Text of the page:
Remember that upgrading can come in small packages. Sounds counter intuitive. But hear me out on this. It’s great to get a $50 donor to upgrade to making $150 gifts. But don’t overlook that donor who gave $25 last year but gave you five $25 gifts this year. That’s an upgrade too. However, chances are your current segmentation and reporting systems aren’t set up to identify that type of upgrade (where the increase comes in frequency instead of a lump sum increase). Check your reports and segmentation to make sure you’re identifying these people as well. If cultivated correctly, they can add a lot of income to your organization, both now and in the future (hint: they make GREAT planned gift prospects).
Increase the relationship and they’ll upgrade. Donors are human beings. They give for many reasons. But they continue giving and increase their giving because you make them feel validated and appreciated for their contributions. This is a given for major donors. But you’d be amazed at how big of an impact this can have on your middle donors and even the upper end of your regular donor file. Write them special handwritten notes. Call donors who make gifts at certain levels. Invite them to your shop for a tour or out for coffee. These steps will deepen their relationship with your organization, and provide them with more positive experiences. And the next time you make an ask – even a stretch – they’ll be more likely to respond with a yes.
Invest in a quality high dollar direct mail program. You might be tempted to just mail your standard package to every donor and vary only the ask amounts. That’s a mistake. Effective high dollar direct mail is much different. It’s less tactical, more relational. This is one place where longer letters tend to be the norm, as is less formulaic letter copy. You’ll also see more live First Class stamps (both on the outer envelope and reply envelope). True handwriting is another successful component in high dollar direct mail. And from time to time (you can’t get away with it more than once or twice a year), I’ve also seen FedEx and UPS overnight packages work very well to upgrade donors (one note of caution: don’t use the FedEx/UPS idea if you have a lot of P.O. Box or Rural Route addresses on your file. Going to the post office to pick up fundraising mail tends to tick off a lot of donors).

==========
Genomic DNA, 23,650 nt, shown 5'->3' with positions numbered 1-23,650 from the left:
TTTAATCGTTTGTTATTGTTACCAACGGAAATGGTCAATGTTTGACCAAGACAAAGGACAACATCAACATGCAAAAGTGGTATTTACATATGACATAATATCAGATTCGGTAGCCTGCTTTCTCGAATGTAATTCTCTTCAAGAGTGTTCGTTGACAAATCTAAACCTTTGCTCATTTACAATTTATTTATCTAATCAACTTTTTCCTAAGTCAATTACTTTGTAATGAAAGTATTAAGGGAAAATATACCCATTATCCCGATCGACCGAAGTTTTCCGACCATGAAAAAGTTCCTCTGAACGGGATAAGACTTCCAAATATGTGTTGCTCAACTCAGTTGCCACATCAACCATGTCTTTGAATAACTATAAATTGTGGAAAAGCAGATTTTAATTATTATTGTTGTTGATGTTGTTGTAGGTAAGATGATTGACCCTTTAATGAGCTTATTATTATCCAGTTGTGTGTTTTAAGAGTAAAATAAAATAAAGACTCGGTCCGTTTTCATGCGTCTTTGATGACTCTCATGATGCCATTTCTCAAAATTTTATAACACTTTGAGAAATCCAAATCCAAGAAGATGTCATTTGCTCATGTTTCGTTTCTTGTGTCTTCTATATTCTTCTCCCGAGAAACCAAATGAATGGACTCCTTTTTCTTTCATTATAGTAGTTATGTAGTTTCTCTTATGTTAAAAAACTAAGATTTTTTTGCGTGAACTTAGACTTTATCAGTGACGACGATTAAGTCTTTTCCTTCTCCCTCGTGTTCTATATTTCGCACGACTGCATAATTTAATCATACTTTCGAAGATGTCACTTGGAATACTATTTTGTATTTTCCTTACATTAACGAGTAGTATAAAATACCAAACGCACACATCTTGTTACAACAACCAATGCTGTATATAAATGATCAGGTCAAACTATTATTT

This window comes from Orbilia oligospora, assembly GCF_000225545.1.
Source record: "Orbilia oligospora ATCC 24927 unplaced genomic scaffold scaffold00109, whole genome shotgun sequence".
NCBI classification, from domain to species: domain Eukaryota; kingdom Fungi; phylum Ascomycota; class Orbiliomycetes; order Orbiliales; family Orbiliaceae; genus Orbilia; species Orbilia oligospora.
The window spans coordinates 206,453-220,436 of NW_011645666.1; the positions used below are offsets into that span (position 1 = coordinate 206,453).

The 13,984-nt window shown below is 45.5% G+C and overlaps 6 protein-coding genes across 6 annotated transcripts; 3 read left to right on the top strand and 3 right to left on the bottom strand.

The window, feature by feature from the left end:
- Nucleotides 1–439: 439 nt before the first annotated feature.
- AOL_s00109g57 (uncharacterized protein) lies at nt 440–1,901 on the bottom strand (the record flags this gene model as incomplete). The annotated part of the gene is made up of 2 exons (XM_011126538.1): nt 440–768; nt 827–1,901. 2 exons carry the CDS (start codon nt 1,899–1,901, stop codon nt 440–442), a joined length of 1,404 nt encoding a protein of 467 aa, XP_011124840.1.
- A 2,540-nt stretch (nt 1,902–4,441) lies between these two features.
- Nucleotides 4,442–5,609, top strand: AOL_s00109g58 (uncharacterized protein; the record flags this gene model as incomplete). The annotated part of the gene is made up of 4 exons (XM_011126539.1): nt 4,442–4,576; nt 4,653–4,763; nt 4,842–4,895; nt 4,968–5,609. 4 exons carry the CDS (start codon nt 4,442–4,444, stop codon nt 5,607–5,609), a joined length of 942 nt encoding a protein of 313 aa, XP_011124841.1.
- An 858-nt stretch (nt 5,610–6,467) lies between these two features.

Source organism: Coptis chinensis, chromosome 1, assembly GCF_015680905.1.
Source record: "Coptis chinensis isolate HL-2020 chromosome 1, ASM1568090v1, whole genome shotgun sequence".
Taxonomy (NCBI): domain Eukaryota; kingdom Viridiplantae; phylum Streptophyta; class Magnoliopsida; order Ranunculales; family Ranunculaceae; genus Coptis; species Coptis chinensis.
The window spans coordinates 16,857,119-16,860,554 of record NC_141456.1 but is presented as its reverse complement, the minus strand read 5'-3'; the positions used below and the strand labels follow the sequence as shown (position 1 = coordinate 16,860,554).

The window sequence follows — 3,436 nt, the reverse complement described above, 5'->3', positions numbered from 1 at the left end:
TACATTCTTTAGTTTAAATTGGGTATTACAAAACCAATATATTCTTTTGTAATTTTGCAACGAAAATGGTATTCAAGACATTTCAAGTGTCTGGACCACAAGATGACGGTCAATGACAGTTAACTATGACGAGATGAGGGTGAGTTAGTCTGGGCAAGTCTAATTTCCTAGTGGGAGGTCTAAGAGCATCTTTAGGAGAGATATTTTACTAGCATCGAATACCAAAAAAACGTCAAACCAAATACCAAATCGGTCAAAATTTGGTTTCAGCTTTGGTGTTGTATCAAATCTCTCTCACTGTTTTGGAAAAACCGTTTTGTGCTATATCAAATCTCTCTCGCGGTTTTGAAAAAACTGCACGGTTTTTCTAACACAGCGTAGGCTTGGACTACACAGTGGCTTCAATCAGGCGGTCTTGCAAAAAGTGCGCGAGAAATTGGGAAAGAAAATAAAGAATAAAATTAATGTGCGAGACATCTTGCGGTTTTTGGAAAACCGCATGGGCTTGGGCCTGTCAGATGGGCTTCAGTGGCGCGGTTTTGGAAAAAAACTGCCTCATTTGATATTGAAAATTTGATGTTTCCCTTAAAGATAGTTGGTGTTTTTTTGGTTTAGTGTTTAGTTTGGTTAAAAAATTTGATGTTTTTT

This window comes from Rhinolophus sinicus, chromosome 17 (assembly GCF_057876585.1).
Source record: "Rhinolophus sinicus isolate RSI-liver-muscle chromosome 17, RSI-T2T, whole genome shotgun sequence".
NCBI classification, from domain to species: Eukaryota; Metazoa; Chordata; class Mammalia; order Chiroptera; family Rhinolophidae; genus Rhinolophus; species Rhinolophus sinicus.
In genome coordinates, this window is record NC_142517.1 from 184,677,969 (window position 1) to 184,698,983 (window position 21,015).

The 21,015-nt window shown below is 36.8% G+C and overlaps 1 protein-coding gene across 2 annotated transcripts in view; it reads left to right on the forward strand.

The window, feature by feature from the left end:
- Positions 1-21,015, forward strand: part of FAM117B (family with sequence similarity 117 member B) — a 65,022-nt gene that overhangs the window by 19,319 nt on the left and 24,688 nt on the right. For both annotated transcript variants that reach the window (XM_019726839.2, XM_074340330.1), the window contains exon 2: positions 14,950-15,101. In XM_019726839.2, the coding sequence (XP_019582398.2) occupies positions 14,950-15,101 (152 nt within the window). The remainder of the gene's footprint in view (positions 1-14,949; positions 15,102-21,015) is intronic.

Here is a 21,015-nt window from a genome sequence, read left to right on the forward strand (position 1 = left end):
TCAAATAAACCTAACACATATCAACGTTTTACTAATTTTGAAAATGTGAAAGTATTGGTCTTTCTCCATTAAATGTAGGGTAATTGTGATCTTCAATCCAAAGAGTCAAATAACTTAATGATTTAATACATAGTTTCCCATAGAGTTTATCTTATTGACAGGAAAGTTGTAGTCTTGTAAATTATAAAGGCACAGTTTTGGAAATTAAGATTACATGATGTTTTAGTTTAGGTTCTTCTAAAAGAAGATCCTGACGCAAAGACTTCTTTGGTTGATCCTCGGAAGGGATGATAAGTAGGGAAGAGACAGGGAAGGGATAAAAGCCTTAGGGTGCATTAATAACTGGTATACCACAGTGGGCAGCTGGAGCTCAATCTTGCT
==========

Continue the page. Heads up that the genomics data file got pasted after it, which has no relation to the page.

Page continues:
Say thank you more frequently. Engage your board to make thank you calls and write handwritten thank you notes to donors on a regular basis. You can even make it a standard part of each board meeting. Do this several times throughout the year, prior to when you’ll be making your most important asks.